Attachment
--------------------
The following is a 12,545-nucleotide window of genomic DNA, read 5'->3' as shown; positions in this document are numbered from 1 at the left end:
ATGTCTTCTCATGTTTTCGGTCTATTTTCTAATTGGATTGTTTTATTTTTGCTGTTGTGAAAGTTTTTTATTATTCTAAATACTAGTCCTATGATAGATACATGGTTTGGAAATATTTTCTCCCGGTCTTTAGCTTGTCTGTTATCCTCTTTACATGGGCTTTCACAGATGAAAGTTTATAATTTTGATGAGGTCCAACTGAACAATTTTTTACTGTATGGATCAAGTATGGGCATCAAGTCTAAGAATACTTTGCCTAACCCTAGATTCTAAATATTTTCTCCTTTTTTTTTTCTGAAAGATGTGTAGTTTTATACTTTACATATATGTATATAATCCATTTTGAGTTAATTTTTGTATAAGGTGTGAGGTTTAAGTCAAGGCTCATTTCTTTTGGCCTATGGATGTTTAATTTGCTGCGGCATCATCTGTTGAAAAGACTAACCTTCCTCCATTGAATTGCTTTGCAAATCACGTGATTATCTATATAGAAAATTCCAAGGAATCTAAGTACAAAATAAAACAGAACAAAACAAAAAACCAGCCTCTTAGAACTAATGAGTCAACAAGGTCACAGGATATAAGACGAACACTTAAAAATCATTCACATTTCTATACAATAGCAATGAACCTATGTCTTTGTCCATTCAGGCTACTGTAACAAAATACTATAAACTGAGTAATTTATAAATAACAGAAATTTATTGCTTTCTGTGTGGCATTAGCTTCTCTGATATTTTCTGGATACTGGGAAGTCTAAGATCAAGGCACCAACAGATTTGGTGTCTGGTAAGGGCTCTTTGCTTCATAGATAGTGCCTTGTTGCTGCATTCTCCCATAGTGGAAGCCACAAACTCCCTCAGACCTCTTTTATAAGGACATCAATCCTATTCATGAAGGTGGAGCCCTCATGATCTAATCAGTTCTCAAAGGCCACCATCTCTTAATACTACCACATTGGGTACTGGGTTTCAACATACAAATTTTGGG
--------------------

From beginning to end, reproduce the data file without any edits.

The following is a 12,545-nucleotide window of genomic DNA, read 5'->3' as shown; positions in this document are numbered from 1 at the left end:
ATGTCTTCTCATGTTTTCGGTCTATTTTCTAATTGGATTGTTTTATTTTTGCTGTTGTGAAAGTTTTTTATTATTCTAAATACTAGTCCTATGATAGATACATGGTTTGGAAATATTTTCTCCCGGTCTTTAGCTTGTCTGTTATCCTCTTTACATGGGCTTTCACAGATGAAAGTTTATAATTTTGATGAGGTCCAACTGAACAATTTTTTACTGTATGGATCAAGTATGGGCATCAAGTCTAAGAATACTTTGCCTAACCCTAGATTCTAAATATTTTCTCCTTTTTTTTTTCTGAAAGATGTGTAGTTTTATACTTTACATATATGTATATAATCCATTTTGAGTTAATTTTTGTATAAGGTGTGAGGTTTAAGTCAAGGCTCATTTCTTTTGGCCTATGGATGTTTAATTTGCTGCGGCATCATCTGTTGAAAAGACTAACCTTCCTCCATTGAATTGCTTTGCAAATCACGTGATTATCTATATAGAAAATTCCAAGGAATCTAAGTACAAAATAAAACAGAACAAAACAAAAAACCAGCCTCTTAGAACTAATGAGTCAACAAGGTCACAGGATATAAGACGAACACTTAAAAATCATTCACATTTCTATACAATAGCAATGAACCTATGTCTTTGTCCATTCAGGCTACTGTAACAAAATACTATAAACTGAGTAATTTATAAATAACAGAAATTTATTGCTTTCTGTGTGGCATTAGCTTCTCTGATATTTTCTGGATACTGGGAAGTCTAAGATCAAGGCACCAACAGATTTGGTGTCTGGTAAGGGCTCTTTGCTTCATAGATAGTGCCTTGTTGCTGCATTCTCCCATAGTGGAAGCCACAAACTCCCTCAGACCTCTTTTATAAGGACATCAATCCTATTCATGAAGGTGGAGCCCTCATGATCTAATCAGTTCTCAAAGGCCACCATCTCTTAATACTACCACATTGGGTACTGGGTTTCAACATACAAATTTTGGG